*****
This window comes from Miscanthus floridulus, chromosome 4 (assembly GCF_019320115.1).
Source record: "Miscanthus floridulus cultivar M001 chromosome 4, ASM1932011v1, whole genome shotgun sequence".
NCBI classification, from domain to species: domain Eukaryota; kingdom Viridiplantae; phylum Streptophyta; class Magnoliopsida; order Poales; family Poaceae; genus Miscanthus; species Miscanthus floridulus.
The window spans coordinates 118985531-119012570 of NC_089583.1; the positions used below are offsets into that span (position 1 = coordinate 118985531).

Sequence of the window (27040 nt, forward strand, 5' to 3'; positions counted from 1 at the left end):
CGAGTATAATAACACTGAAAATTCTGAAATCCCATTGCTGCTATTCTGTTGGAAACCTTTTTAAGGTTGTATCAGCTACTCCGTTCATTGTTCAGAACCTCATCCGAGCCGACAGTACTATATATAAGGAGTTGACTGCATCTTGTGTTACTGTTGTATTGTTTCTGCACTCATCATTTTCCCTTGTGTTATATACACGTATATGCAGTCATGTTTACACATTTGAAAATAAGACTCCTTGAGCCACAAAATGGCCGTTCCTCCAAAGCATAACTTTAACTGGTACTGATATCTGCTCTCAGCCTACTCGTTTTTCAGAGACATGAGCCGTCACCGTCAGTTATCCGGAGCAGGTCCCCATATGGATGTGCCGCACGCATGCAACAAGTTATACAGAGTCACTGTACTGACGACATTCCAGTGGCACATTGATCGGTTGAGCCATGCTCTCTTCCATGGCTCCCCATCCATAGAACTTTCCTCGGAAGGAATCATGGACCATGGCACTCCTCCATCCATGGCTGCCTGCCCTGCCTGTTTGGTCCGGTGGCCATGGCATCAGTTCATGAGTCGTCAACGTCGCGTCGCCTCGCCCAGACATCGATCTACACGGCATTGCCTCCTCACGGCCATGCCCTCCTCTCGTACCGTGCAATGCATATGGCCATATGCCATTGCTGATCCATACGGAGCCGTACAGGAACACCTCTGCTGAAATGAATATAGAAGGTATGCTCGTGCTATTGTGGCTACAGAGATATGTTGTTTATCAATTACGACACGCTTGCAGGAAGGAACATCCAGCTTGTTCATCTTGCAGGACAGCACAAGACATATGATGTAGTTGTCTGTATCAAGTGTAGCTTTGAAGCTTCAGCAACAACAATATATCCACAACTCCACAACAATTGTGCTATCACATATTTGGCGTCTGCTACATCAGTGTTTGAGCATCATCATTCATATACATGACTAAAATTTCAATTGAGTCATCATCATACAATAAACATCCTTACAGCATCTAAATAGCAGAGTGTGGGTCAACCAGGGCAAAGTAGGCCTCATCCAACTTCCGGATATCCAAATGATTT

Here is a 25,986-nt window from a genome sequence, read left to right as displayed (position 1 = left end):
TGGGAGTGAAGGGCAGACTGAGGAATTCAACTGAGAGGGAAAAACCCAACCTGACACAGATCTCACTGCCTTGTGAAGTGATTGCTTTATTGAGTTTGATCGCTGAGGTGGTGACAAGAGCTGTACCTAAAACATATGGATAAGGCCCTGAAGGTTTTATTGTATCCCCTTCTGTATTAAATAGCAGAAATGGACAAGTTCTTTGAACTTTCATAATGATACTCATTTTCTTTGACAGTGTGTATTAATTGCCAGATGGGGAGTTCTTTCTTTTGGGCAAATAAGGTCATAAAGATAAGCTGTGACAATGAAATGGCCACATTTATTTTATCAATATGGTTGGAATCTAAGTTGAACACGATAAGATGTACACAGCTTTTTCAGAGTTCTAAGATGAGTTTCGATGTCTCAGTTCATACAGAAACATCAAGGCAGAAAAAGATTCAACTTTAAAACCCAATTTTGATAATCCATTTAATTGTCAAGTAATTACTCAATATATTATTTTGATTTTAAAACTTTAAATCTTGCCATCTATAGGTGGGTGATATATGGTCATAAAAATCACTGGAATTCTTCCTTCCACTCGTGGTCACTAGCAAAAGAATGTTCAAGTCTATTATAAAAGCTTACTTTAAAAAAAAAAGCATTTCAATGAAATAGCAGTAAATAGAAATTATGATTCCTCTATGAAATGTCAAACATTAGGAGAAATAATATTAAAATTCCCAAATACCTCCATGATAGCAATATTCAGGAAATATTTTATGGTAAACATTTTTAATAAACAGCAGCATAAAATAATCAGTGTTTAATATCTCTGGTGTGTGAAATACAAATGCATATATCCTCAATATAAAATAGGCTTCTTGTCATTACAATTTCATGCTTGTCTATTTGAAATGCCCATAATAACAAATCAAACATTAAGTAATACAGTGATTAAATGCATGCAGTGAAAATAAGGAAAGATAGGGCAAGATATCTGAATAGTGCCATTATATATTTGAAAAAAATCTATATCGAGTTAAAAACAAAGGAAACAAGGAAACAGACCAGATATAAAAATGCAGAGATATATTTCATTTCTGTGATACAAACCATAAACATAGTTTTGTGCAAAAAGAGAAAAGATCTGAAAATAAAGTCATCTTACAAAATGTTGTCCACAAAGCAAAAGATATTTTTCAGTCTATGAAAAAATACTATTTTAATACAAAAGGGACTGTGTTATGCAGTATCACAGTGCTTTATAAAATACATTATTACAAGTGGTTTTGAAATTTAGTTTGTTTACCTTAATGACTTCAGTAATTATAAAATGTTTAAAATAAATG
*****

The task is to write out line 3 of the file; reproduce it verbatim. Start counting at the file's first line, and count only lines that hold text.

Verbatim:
NCBI classification, from domain to species: domain Eukaryota; kingdom Viridiplantae; phylum Streptophyta; class Magnoliopsida; order Poales; family Poaceae; genus Miscanthus; species Miscanthus floridulus.